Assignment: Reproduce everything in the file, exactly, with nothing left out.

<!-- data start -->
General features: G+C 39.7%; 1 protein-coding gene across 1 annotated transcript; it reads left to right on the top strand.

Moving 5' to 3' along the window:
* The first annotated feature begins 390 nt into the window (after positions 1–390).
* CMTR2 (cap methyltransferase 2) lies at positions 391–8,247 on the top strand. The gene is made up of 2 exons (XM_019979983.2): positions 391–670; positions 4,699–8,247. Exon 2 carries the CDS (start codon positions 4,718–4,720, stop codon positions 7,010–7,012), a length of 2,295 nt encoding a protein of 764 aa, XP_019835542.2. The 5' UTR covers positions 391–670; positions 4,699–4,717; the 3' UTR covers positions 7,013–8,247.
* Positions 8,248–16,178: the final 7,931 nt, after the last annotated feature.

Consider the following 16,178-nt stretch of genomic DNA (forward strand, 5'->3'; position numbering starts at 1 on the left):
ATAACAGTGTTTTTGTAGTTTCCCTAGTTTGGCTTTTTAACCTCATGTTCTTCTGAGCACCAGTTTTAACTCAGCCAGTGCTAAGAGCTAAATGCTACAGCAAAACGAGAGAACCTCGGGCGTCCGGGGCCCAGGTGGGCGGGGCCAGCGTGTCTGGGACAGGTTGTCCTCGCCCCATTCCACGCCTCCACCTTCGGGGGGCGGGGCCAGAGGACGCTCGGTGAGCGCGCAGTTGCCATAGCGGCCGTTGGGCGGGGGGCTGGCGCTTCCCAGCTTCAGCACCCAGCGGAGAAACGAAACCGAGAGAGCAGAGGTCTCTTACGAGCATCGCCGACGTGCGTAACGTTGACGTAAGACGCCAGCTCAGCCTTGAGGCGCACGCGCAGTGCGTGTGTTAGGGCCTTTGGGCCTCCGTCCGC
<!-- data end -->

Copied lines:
General features: G+C 39.7%; 1 protein-coding gene across 1 annotated transcript; it reads left to right on the top strand.

Moving 5' to 3' along the window:
* The first annotated feature begins 390 nt into the window (after positions 1–390).
* CMTR2 (cap methyltransferase 2) lies at positions 391–8,247 on the top strand. The gene is made up of 2 exons (XM_019979983.2): positions 391–670; positions 4,699–8,247. Exon 2 carries the CDS (start codon positions 4,718–4,720, stop codon positions 7,010–7,012), a length of 2,295 nt encoding a protein of 764 aa, XP_019835542.2. The 5' UTR covers positions 391–670; positions 4,699–4,717; the 3' UTR covers positions 7,013–8,247.
* Positions 8,248–16,178: the final 7,931 nt, after the last annotated feature.

Consider the following 16,178-nt stretch of genomic DNA (forward strand, 5'->3'; position numbering starts at 1 on the left):
ATAACAGTGTTTTTGTAGTTTCCCTAGTTTGGCTTTTTAACCTCATGTTCTTCTGAGCACCAGTTTTAACTCAGCCAGTGCTAAGAGCTAAATGCTACAGCAAAACGAGAGAACCTCGGGCGTCCGGGGCCCAGGTGGGCGGGGCCAGCGTGTCTGGGACAGGTTGTCCTCGCCCCATTCCACGCCTCCACCTTCGGGGGGCGGGGCCAGAGGACGCTCGGTGAGCGCGCAGTTGCCATAGCGGCCGTTGGGCGGGGGGCTGGCGCTTCCCAGCTTCAGCACCCAGCGGAGAAACGAAACCGAGAGAGCAGAGGTCTCTTACGAGCATCGCCGACGTGCGTAACGTTGACGTAAGACGCCAGCTCAGCCTTGAGGCGCACGCGCAGTGCGTGTGTTAGGGCCTTTGGGCCTCCGTCCGC